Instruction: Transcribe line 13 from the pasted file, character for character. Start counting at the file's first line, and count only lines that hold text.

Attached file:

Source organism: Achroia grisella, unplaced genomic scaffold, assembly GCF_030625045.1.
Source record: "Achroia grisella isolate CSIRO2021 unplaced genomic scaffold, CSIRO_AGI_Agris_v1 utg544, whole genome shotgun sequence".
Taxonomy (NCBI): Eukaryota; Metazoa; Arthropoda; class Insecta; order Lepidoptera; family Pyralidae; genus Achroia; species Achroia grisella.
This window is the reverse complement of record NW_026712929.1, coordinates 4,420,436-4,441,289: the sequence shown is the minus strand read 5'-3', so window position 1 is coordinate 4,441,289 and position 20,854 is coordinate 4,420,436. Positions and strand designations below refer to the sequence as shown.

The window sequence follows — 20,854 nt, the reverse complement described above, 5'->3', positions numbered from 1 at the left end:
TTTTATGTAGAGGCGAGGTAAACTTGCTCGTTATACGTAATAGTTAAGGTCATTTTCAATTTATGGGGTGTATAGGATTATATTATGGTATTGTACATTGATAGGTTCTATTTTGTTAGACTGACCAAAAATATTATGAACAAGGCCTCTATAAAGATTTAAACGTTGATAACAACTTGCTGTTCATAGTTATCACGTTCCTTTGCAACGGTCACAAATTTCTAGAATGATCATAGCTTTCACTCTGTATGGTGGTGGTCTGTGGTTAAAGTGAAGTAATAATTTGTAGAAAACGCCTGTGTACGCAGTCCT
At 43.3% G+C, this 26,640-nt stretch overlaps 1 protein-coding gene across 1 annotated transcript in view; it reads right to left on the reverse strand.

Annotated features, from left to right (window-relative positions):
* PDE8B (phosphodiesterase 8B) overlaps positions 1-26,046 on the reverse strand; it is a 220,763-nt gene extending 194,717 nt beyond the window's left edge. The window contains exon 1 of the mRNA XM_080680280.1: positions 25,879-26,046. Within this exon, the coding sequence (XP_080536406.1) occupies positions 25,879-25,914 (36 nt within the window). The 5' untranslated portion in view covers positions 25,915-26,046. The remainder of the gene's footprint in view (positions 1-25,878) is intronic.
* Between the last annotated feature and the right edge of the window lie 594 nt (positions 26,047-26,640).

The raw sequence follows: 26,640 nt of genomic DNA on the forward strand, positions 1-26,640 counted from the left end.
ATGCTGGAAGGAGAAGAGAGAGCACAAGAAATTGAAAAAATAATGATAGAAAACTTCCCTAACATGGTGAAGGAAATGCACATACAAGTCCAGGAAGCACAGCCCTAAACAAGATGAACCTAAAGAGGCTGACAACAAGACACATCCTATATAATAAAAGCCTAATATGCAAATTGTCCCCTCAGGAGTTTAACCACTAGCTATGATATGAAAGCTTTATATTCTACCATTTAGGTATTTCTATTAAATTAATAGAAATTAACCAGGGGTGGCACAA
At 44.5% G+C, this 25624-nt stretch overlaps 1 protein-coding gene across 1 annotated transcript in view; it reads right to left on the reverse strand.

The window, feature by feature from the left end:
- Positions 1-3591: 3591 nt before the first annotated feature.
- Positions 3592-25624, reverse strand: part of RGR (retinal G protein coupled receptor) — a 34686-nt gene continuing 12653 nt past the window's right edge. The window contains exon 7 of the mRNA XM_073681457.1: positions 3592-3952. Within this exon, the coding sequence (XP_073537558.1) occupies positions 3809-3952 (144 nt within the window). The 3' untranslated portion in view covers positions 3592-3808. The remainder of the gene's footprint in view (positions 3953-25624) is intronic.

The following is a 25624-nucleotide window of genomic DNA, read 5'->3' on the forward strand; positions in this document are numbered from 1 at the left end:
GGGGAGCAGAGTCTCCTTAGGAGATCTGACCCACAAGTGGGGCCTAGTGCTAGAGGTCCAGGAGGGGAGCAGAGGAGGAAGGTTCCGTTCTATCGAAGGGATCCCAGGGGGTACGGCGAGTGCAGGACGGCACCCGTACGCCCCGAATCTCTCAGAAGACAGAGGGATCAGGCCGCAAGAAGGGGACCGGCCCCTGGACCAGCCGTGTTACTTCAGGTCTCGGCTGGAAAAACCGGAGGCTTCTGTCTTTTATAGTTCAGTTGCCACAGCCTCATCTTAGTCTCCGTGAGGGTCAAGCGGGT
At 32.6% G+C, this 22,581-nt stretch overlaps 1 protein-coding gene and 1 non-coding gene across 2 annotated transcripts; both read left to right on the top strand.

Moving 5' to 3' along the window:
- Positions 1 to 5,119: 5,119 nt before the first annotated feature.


At 44.5% G+C, this 25624-nt stretch overlaps 1 protein-coding gene across 1 annotated transcript in view; it reads right to left on the reverse strand.